It's as if a law was passed that said when it comes to the government paying its bills, 2 + 2 = 3, and all the rest of us stand around arguing whether 2 +2 is really 5 or really 6. And then I recalled writing about the delusions of revenue sharing last month.

We all know that the Maine State Government is in economic meltdown. The recent budget was only balanced by making substantial cuts and then applying hundreds of millions in one time money. Since then, revenue figures have been coming in well below projections made, foretelling an even greater crisis ahead, and without the benefit of one time cash infusions.

One way of looking at state expenditures is in terms of spending on actual state programs, and funds transferred to local governments for their programs. The first type funds things like the various health and human services programs, where the second type helps municipal government pay for their programs.

Think of the latter as "discretionary." In your personal finances, you have to pay for the basic costs of living: housing, food, utilities, cars, etc. And then, if you have children, you may give them an allowance to pay for things they like to do. When things get tight, you still have to pay the bills, but you have no real obligation to pay allowance, or for that matter, to go to the movies or out to dinner.

Revenue sharing is like that; it does not pay state bills, but instead, it sends an "allowance" to the towns. As such, when the State gets squeezed, as it is now, and is about to be even worse, legislators will look to cutting our allowance as an easy way to reduce expenses. Local officials will bear the brunt of public outrage because of steep increases in property taxes.

We're already seeing the first warning shots on exactly this phenomenon. An article today includes these words:
Rep. Peggy Rotundo, D-Lewiston, who also serves on the budget-writing committee, said the eventual cuts would affect many Mainers.

"As the state cuts back, those needs that people have remain," she said. "Sometimes you end up cost-shifting back to the local government with the state cuts."

This seems like a good time to examine the effect of revenue sharing on our property taxes in Brunswick. I'll use round numbers in what follows.

The town budget for the 09/10 fiscal year is about $54.3 million. Property taxes pay for about $29.3 million of that amount.

There are a variety of other revenue sources that make up the difference. The key amounts in "intergovernmental transfers" are about $14 million from the state for General Purpose Aid to education; $2 million from the state in revenue sharing; and another $1 million or so from the Feds. We are also expecting $1 million plus annually from the state to reimburse us for the debt payments on the new elementary school.

Given the condition of Federal and State budgets, it's fair to say that these amounts are, in essence, borrowed, and that they are at great risk.

Were these amounts to disappear, property taxes would have to pay for about $48 million in town expenses, or a 60% increase. What does this mean?

Well, if you currently pay $2,000 a year in property taxes, you can figure another $100 a month to cover the increase. If you pay $4,000 a year now, you'll be paying $6,400, or $200 a month more. If you now pay $6,000, you'll be staring at a nearly $10,000 tax bill, and you'll need another $300 a month to give the town.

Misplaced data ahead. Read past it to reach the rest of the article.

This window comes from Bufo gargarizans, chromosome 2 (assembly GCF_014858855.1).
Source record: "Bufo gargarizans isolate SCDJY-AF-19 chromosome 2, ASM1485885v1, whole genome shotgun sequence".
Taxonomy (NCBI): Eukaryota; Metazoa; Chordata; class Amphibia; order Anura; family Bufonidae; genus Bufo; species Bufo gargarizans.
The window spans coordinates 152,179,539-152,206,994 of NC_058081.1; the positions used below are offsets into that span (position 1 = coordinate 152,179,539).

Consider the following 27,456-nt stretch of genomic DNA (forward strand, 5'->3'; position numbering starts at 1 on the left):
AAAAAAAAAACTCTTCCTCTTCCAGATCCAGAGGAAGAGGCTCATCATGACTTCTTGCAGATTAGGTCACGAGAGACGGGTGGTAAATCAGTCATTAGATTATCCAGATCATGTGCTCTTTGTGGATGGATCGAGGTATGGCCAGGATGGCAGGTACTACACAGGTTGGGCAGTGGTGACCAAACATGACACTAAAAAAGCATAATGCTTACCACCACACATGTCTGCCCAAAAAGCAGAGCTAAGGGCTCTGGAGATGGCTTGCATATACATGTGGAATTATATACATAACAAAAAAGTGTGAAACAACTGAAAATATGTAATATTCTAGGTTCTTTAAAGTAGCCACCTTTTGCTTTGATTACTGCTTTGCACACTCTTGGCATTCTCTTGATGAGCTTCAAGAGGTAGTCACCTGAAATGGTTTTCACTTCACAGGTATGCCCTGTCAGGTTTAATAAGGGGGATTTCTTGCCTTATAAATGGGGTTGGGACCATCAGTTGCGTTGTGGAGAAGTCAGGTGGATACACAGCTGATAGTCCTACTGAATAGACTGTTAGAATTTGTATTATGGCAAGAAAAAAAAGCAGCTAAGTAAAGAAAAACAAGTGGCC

None of these figures account for future budget increases (virtually guaranteed) and future revenue decreases (virtually guaranteed as well) which will only make matters worse. The truth is that you are already paying these larger sums, but just not from the same pocket as you pay your property taxes.

Instead, you're paying the difference to the State and the Feds, and it's going in to their "free money" accounts. In the popular understanding, that process causes the money to lose its identity as having come from you, and instead it becomes a handy-dandy prop for use by our elected officials to demonstrate how much they care for us.

A neat trick that. And for those who appreciate such gestures, please feel free to send me a check for $100 or more, and chalk it up to "paying your fair share." Once I cash your check, I'll send you 75% of the amount as fiscal stimulus.

Once the program gets rolling, I'll write a post about how good it made me feel to "give something back" to the community. If enough of you do as I suggest, I might even get some sort of civic award.

"Guaranteed Issue" and the consequences

Amongst the most frequent reasons we're given that the government simply must reform (take over, really) our "health care" system are that the premiums are going through the roof and becoming more and more out of reach for 'working people,' and that we have way too many people who are uninsured.

Maine is a guaranteed issue state on health care insurance. That means you can wait until you are sick and need insurance before you purchase it, and you can't be denied. That all sounds very caring and compassionate.

So let's try that fine idea in some other areas. Suppose we were guaranteed issue on auto insurance as well, and you could get away without it until you have an accident. Then, as you ride in the tow truck taking your vehicle to the body shop, you call an insurance agent on your cell phone to purchase insurance, and he can't turn you down, even for "pre-existing" conditions.

Do you think that would increase the number of folks who find it's in their best interests to stay out of the auto insurance market until they are in need of it? What would that do to the number of "uninsured?" And for the rest of us silly gooses who follow the old custom of buying insurance as a matter of course, do you think our premiums would suddenly start escalating at outrageous rates? How could they not, when an increasing number of drivers are not contributing to the insurance "pool," but are simply emptying it?